Research Remix

July 3, 2012

Citation11k: Method section — access to citation data #draftInProgress

Filed under: Uncategorized — Heather Piwowar @ 8:27 am

The next installment in my #draftInProgress series on Open Data citation.

I’m not sure this section will make it into the paper in its entirety, though I do think it is important to highlight the serious hurdles in getting access to data for research on research.

This step of the methods was certainly the most time-consuming part of the study!

Methods: citation data

This study required citation counts for thousands of articles identified through PubMed IDs. At the time of data collection, neither Thomson Reuter’s Web of Science nor Google Scholar supported this type of query. It was (and is) supported by Elsevier’s Scopus citation database. Alas, none of our affiliated institutions subscribed to Scopus. Scopus does not offer individual subscriptions, and a personal email to a Scopus Product Manager went unanswered.

One author (HAP) attempted to use the British Library’s walk-in access of Scopus on its Reading Room computers during a trip overseas. Unfortunately, the British Library did not permit any method of electronic transfer of our PubMed identifier list onto the Reading Room computers, including internet document access, transferring a text file from a USB drive, or using the help desk as an intermediary (see related policies). The Library was not willing to permit an exception in this case, and we were unwilling to manually type ten thousand PubMed identifiers into the Scopus search box in the Reading Room.

HAP eventually obtained Scopus access through a Research Worker agreement with Canada’s National Science Library (NRC-CISTI), after being fingerprinted to obtain a police clearance certificate (required because she’d recently lived in the USA for more than six months).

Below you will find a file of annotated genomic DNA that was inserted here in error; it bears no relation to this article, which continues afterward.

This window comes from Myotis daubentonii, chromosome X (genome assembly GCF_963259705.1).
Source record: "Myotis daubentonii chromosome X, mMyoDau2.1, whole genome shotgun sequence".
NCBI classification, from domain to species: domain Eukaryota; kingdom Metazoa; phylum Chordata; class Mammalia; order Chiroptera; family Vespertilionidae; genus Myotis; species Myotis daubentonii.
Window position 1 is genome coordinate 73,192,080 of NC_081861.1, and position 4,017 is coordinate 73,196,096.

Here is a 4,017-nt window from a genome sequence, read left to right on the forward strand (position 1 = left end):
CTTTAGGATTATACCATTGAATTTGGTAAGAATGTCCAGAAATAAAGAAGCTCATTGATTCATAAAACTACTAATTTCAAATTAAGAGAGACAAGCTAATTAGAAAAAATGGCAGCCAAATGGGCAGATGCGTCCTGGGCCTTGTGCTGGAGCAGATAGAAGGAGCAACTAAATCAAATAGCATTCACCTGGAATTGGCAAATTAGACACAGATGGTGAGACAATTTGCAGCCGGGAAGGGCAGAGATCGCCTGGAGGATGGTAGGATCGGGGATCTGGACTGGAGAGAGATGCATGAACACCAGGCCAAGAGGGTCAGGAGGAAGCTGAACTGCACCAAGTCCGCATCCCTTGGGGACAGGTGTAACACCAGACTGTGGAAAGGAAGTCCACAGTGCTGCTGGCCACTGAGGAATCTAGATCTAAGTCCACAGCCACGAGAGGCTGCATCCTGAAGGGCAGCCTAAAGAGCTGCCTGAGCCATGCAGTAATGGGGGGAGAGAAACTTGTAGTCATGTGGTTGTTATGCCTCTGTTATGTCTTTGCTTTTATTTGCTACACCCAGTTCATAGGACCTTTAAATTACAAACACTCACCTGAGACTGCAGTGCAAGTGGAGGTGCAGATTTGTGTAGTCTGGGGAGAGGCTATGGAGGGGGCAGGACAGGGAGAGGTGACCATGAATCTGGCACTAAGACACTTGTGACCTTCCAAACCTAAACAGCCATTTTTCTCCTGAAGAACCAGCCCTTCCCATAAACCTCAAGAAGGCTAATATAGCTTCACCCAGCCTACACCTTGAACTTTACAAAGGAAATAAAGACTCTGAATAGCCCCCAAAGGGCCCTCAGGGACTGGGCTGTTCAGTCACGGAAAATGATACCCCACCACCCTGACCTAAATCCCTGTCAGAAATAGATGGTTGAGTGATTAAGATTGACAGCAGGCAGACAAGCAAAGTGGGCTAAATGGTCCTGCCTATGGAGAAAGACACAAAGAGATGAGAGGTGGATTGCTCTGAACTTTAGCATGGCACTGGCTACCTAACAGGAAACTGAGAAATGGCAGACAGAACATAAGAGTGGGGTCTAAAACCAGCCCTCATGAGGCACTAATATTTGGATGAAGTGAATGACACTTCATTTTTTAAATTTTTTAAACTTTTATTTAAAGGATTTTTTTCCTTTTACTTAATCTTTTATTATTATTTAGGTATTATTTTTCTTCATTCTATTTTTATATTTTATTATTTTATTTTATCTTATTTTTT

At the time of data collection the authors were not aware of any way to retrieve Scopus data through researcher-developed computer programs, so we queried and exported Scopus citation data manually through interaction with the Scopus website. The Scopus website had a limit to the length of query and the number of citations that could be exported at once. To work within these restrictions we concatenated up to 500 PubMed IDs at a time into 22 queries, where each query took the form “PMID(1234) OR PMID(5678) OR …”

Citation counts for 10694 papers were gathered from Scopus in November 2011.


  1. The information about the effort needed to gather citation counts is important. Depending on the overall objective of the research and this report the details of the work effort might better be in a footnote or end-note. In my experience it is easy to confuse the reader about what are the most important results.

    Comment by William L. Anderson (@band) — July 3, 2012 @ 8:50 am

    • Thanks for this comment, Bill. Will think about your advice about how to include it such that it doesn’t break the flow of the results themselves.

      Comment by Heather Piwowar — July 9, 2012 @ 4:16 am

  2. […] Method Section — Access To Citation Data […]

    Pingback by Data Reuse and the Open Data Advantage, a work in progress « Dee'tjes — July 5, 2012 @ 12:12 pm

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